As for human health considerations, sustaining the interior ambient temperature between 18 and 20ºC reduces risk from heart attacks and other brain diseases if the temperature falls below 18 degrees in winter, and avoiding thermal discomfort and heat strokes above 25 degrees in summer, as well as spending less on energy, thus upgrading the economic livelihood of families. In summer, using traditional fans can be useful to avoid installing AC units, in some cases and climatic conditions, as fans can increase the thermal comfort zone, by 2-4 degrees in particular situations.

Smart windows and shutters can also control the amount of light and heat that enters or exists a building, reducing the need for artificial lighting and cooling. Also important is using a smart technology making outside openings airtight and properly shading windows facing direct sunlight according to the direction of the sun, as shades can be from the outside or the inside, vertical or horizontal, depending on the orientation. Special glass controls emissivity, radiance, reflectivity, shading, ultra violet light and other factors that should be chosen according to climate and orientation. The most malfunctions in hot climates is increasing the exterior glazed area as the internal spaces start behaving like green houses in summer and thus increasing the cooling load dramatically. Inversely in winter it can lead to substantial losses of energy.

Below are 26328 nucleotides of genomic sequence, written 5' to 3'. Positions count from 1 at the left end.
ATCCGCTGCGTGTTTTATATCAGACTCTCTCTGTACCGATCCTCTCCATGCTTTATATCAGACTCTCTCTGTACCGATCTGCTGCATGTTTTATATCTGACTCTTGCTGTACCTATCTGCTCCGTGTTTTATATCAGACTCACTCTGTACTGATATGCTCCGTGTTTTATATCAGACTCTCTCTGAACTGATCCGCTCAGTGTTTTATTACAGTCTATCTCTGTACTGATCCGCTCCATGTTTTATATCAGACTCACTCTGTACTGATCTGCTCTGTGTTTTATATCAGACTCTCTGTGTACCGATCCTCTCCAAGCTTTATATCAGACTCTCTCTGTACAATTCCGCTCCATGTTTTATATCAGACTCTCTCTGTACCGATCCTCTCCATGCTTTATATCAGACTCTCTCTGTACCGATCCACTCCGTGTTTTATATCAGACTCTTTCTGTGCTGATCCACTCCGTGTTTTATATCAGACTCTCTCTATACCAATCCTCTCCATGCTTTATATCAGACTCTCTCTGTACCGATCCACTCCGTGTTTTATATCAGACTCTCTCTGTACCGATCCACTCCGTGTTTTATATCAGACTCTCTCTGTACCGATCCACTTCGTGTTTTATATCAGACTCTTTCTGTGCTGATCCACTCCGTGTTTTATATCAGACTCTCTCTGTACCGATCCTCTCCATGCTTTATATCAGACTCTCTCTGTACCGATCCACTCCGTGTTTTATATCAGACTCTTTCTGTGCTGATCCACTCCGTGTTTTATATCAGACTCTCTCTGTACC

Energy efficiency includes using low emitting diodes bulbs, installing motion sensors, timers, reducing water pump speed, managing a regular maintenance of electro-mechanical systems, such as boilers and pumps. Also constructing green roofs and walls, as well as upgrading the thermal qualities of the exterior envelope. Building energy efficiency also includes replacing old electrical equipment by new energy efficient ones, such as fridges, dish washers, laundry dryers, hairdryers, electrical space heaters, irons, and above all installing heating and cooling units with inverters whenever applicable and replacing electrical water heaters by solar water heaters.

Other innovative energy efficiency procedures include Phase Change Materials which are substances that can store and release large amounts of thermal energy during phase transitions between day and night, sometimes expressed as thermal mass, which is necessary for thermal comfort in our Mediterranean climate. This can be achieved by choosing the suitable building materials facing towards the internal spaces, including furniture, etc. However, such practices can be uncomfortable in hot climates such as the Gulf area and in public buildings that are usually occupied intermittently, and therefore other solutions should be sought. 

In conclusion, energy efficiency is a procedure that combines theory with practice and through that inter-connectiveness one can discover innovative ideas that may be applied to new and existing building, residential, public, commercial or industrial and learn from other people experiences and by trial and error in unique situations. Energy efficiency is not a procedure that yields economic implications only, but also impacts environmental, health, sustainability, social equity, justice and also has ethical considerations that can lead to societal stability in general.


Ayoub Abu Dayyeh is an adjunct lecturer at Al Zaytoonah University. He contributed this article to The Jordan Times.